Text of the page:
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    ABSTRACT: Background and objectiveWe tested the hypothesis that gastro-esophageal reflux disease is a risk factor for exacerbations in individuals with chronic obstructive pulmonary disease (COPD).Methods Among 9622 participants in the Copenhagen City Heart Study, we identified 1259 individuals with COPD and information on gastro-esophageal reflux disease and the regular use of acid inhibitory treatment. These individuals were followed for 5 years with regard to medically treated COPD exacerbations, which we defined as a short course treatment with oral corticosteroids alone or in combination with antibiotics. We applied a multivariable Cox regression analysis with adjustment for well-established risk factors associated with COPD exacerbations or gastro-esophageal reflux disease, including COPD severity, and symptoms.ResultsIndividuals with COPD and gastro-esophageal reflux disease had more chronic bronchitis (31 vs 21%, P = 0.004), more breathlessness (39 vs 22%, P < 0.001), and more of them had a history of respiratory infections (6.8 vs 1.4%, P < 0.001) than individuals with COPD but without gastro-esophageal reflux disease. Among individuals with COPD and gastro-esophageal reflux disease, those who did not use acid inhibitory treatment regularly had an increased risk of COPD exacerbations during follow-up, hazards ratio (HR): HR = 2.7 (1.3–5.4, P = 0.006). Individuals with gastro-esophageal reflux disease, using acid inhibitory treatment regularly did not have an increased risk of exacerbations, HR = 1.2 (0.6–2.7, P = 0.63).Conclusions Gastro-esophageal reflux disease was associated with an increased risk of medically treated exacerbations of COPD, but only in those individuals who did not use acid inhibitory treatment regularly.
    Respirology 11/2014; · 2.78 Impact Factor
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    ABSTRACT: We performed an audit on all admissions with chronic obstructive pulmonary disease (COPD) in ex-acerbation to the Department of Emergency Medicine, Odense University Hospital (DEM) in the second half of 2012 to evaluate if an organisational change had altered visitation, treatment, initiation of non-invasive ventilation (NIV) and monitoring. We chose not to include the entire year to avoid data influenced by organisational start-up difficulties. The hypothesis was that NIV was initiated according to guidelines to the same extent as prior to the implementation of DEM.
    Danish Medical Journal 11/2014; 61(11):A4958. · 0.76 Impact Factor
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    ABSTRACT: Background:Exacerbations of chronic obstructive pulmonary disease (COPD) requiring hospital admission have important clinical and societal implications. Objective:We sought to investigate the incidence, recurrence, risk factors, and mortality of COPD patients with exacerbations requiring hospital admission compared to those without hospital admission during 3-year follow-up in 2138 COPD patients from the ECLIPSE (Evaluation of COPD Longitudinally to Identify Predictive Surrogate Endpoints) observational cohort. Methods:Time to first event of hospital admission analysis using Kaplan-Meier curves and Cox proportional hazard regression adjusting for possible confounders. Results:670 (31%) patients reported a total of 1452 COPD exacerbations requiring hospital admission during the study period; 313 patients (15%) reported multiple (>1) events. A prior history of exacerbation of COPD requiring hospital admission was the factor associated with the highest risk of a new hospitalization for exacerbation (hazard ratio 2.71, 95% confidence interval: 2.24-3.29, P <.001). Other risk factors included more severe airflow limitation, poorer health status, older age, radiological evidence of emphysema, and higher white blood cell count. Having been hospitalized for exacerbation significantly increased the risk of mortality (P <.001). Conclusions:Exacerbations of COPD requiring hospital admission occur across all stages of airflow limitation and are a significant prognostic factor of reduced survival across all COPD stages. COPD patients at a high risk of hospitalization can be identified by their past history for similar events, and other factors, including the severity of airflow limitation, poor health status, age, presence of emphysema, and leukocytosis. Trial registration:clinicaltrials.gov/show/NCT00292552.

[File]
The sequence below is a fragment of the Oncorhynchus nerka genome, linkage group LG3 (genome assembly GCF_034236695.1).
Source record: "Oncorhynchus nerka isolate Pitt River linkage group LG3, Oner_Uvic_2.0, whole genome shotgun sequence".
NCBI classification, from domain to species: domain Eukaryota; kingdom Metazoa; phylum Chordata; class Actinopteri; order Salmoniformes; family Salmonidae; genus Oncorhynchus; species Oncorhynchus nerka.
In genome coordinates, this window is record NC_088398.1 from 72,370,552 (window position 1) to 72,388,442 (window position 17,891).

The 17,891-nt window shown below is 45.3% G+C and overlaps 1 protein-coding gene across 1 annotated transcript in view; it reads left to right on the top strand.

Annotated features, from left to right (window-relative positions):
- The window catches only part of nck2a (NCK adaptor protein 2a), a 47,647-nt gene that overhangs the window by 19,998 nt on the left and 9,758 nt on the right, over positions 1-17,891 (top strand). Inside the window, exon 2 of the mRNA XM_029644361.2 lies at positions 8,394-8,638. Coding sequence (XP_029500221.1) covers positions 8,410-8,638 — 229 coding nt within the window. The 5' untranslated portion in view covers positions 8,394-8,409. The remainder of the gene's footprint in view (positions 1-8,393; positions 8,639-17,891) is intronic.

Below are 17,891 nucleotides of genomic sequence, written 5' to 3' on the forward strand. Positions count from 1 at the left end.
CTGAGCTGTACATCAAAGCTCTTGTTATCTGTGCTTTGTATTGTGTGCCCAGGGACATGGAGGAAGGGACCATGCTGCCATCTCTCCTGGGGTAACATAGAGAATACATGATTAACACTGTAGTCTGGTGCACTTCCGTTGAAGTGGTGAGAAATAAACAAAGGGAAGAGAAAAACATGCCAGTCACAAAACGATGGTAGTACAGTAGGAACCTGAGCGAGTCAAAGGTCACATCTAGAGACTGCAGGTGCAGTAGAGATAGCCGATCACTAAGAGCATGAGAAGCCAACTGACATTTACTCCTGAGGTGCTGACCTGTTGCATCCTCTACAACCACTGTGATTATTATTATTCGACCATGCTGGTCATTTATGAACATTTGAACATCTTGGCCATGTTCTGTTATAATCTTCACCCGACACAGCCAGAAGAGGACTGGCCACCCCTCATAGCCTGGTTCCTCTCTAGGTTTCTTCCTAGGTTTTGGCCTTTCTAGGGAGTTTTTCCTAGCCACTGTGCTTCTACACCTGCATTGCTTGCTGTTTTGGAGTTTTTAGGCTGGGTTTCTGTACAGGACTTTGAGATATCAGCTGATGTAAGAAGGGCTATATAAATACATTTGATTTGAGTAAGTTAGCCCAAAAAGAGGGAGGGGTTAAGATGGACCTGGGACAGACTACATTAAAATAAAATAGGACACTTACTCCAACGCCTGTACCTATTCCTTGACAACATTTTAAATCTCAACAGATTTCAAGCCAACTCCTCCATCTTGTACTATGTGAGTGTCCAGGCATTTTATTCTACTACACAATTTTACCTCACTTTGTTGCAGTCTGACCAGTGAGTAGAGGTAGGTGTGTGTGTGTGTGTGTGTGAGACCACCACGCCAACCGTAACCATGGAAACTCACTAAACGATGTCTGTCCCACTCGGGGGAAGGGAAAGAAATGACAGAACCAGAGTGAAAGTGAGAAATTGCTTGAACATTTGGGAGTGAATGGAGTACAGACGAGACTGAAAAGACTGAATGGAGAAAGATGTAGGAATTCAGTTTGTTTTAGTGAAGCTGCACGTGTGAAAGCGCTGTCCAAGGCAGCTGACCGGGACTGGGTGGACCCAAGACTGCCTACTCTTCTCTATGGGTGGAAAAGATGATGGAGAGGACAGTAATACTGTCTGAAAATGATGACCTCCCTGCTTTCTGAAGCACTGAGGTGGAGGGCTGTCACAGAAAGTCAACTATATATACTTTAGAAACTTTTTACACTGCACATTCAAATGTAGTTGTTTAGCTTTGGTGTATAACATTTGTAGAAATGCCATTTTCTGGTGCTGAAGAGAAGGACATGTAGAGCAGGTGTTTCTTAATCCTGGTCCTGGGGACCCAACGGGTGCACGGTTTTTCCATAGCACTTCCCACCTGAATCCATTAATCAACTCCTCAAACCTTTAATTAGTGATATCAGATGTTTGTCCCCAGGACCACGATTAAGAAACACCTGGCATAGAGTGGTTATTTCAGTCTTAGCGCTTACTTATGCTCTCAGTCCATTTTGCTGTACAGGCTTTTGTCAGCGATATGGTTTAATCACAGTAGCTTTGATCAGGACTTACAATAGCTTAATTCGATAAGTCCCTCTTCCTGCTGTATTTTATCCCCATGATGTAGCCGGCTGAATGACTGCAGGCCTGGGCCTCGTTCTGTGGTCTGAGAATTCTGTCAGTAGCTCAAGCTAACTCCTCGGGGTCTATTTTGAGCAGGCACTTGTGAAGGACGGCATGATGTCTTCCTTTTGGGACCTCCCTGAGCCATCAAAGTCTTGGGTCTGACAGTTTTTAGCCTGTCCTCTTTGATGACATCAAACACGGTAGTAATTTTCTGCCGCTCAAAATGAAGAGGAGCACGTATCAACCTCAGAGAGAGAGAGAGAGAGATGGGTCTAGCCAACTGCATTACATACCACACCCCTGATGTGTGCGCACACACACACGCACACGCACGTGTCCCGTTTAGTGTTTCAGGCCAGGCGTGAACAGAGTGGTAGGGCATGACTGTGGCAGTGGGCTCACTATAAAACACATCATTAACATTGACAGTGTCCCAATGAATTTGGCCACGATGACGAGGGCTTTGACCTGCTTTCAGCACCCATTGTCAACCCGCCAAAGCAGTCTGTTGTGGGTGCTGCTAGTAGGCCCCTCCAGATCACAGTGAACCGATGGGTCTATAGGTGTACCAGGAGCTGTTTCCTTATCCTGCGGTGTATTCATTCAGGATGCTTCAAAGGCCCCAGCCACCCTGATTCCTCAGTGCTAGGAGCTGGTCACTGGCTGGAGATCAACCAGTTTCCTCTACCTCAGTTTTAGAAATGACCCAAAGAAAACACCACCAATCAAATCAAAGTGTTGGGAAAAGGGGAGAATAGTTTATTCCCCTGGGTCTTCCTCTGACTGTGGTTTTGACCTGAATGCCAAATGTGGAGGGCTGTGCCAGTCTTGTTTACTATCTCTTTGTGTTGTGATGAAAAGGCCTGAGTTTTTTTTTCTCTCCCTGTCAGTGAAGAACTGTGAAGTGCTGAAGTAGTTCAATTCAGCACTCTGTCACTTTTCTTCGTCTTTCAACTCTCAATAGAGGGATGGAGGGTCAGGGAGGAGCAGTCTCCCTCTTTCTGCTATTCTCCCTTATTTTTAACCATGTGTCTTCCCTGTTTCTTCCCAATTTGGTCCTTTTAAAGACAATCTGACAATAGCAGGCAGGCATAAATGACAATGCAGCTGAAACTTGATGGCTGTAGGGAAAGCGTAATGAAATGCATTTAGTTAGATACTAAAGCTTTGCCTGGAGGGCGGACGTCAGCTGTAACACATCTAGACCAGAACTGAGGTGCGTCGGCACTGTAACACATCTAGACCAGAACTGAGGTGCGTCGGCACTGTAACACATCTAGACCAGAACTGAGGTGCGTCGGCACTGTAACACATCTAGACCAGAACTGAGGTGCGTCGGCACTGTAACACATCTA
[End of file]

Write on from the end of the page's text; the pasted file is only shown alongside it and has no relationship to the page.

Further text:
Chest 10/2014; · 7.13 Impact Factor
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    ABSTRACT: BACKGROUND: We tested the hypothesis that statin use in individuals with COPD is associated with a reduced risk of exacerbations. METHODS: We identified 5794 individuals with COPD and a measurement of C reactive protein (CRP) in the Copenhagen General Population Study (2003-2008). During 3 years of follow-up we recorded exacerbations with hospital admissions or oral corticosteroid treatment. In a nested case-control design, matching on age, gender, smoking, COPD severity and comorbidity, we estimated the association between statin use and exacerbations. In addition, we examined the association between statin use and high CRP (>3 mg/L), and the association between high CRP and exacerbations during follow-up. RESULTS: Statin use was associated with reduced odds of exacerbations in crude analysis, OR=0.68 (95% CI 0.51 to 0.91, p=0.01), as well as in multivariable conditional logistic regression analysis, OR=0.67 (0.48 to 0.92, p=0.01). However, in the subgroup with the most severe COPD and without cardiovascular comorbidity, we observed a null association between statin use and exacerbations, OR=1.1 (0.5 to 2.1, p=0.83). Furthermore, statin use was associated with reduced odds of a high CRP, OR=0.69 (0.56 to 0.85, p<0.001), and a high CRP was associated with an increased risk of exacerbations, HR=1.62 (1.35 to 1.94, p<0.001). We estimated the percentage of excess risk of the association of statin use with exacerbations possibly mediated through a reduction of CRP to be 14% (4-51%). CONCLUSIONS: Statin use was associated with reduced odds of exacerbations in individuals with COPD from the general population, although this was not apparent in those with the most severe COPD without cardiovascular comorbidity. Statins may thus only associate with reduced risk of exacerbations in patients with COPD with coexisting cardiovascular disease.